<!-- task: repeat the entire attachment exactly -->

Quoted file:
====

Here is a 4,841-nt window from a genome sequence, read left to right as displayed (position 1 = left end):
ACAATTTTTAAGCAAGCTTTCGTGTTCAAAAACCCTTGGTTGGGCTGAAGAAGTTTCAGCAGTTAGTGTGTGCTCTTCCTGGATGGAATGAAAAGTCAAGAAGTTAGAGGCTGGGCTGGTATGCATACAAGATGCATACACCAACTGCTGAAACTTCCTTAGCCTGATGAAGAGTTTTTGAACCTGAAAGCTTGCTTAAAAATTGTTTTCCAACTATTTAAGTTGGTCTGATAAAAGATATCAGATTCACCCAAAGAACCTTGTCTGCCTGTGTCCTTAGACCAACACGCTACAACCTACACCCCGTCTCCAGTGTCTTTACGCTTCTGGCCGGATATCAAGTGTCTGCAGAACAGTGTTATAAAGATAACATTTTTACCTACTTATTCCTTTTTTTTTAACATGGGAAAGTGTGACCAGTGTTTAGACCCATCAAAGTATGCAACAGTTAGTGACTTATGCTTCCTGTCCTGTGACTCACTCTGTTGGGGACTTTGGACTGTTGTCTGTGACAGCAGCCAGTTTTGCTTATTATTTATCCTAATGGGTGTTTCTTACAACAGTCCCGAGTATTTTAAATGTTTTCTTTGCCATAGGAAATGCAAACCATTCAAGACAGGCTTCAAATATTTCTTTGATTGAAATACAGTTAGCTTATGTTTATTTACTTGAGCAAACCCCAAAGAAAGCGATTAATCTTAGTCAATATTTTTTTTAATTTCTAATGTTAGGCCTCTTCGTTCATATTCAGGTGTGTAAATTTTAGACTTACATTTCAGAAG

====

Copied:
Here is a 4,841-nt window from a genome sequence, read left to right as displayed (position 1 = left end):
ACAATTTTTAAGCAAGCTTTCGTGTTCAAAAACCCTTGGTTGGGCTGAAGAAGTTTCAGCAGTTAGTGTGTGCTCTTCCTGGATGGAATGAAAAGTCAAGAAGTTAGAGGCTGGGCTGGTATGCATACAAGATGCATACACCAACTGCTGAAACTTCCTTAGCCTGATGAAGAGTTTTTGAACCTGAAAGCTTGCTTAAAAATTGTTTTCCAACTATTTAAGTTGGTCTGATAAAAGATATCAGATTCACCCAAAGAACCTTGTCTGCCTGTGTCCTTAGACCAACACGCTACAACCTACACCCCGTCTCCAGTGTCTTTACGCTTCTGGCCGGATATCAAGTGTCTGCAGAACAGTGTTATAAAGATAACATTTTTACCTACTTATTCCTTTTTTTTTAACATGGGAAAGTGTGACCAGTGTTTAGACCCATCAAAGTATGCAACAGTTAGTGACTTATGCTTCCTGTCCTGTGACTCACTCTGTTGGGGACTTTGGACTGTTGTCTGTGACAGCAGCCAGTTTTGCTTATTATTTATCCTAATGGGTGTTTCTTACAACAGTCCCGAGTATTTTAAATGTTTTCTTTGCCATAGGAAATGCAAACCATTCAAGACAGGCTTCAAATATTTCTTTGATTGAAATACAGTTAGCTTATGTTTATTTACTTGAGCAAACCCCAAAGAAAGCGATTAATCTTAGTCAATATTTTTTTTAATTTCTAATGTTAGGCCTCTTCGTTCATATTCAGGTGTGTAAATTTTAGACTTACATTTCAGAAG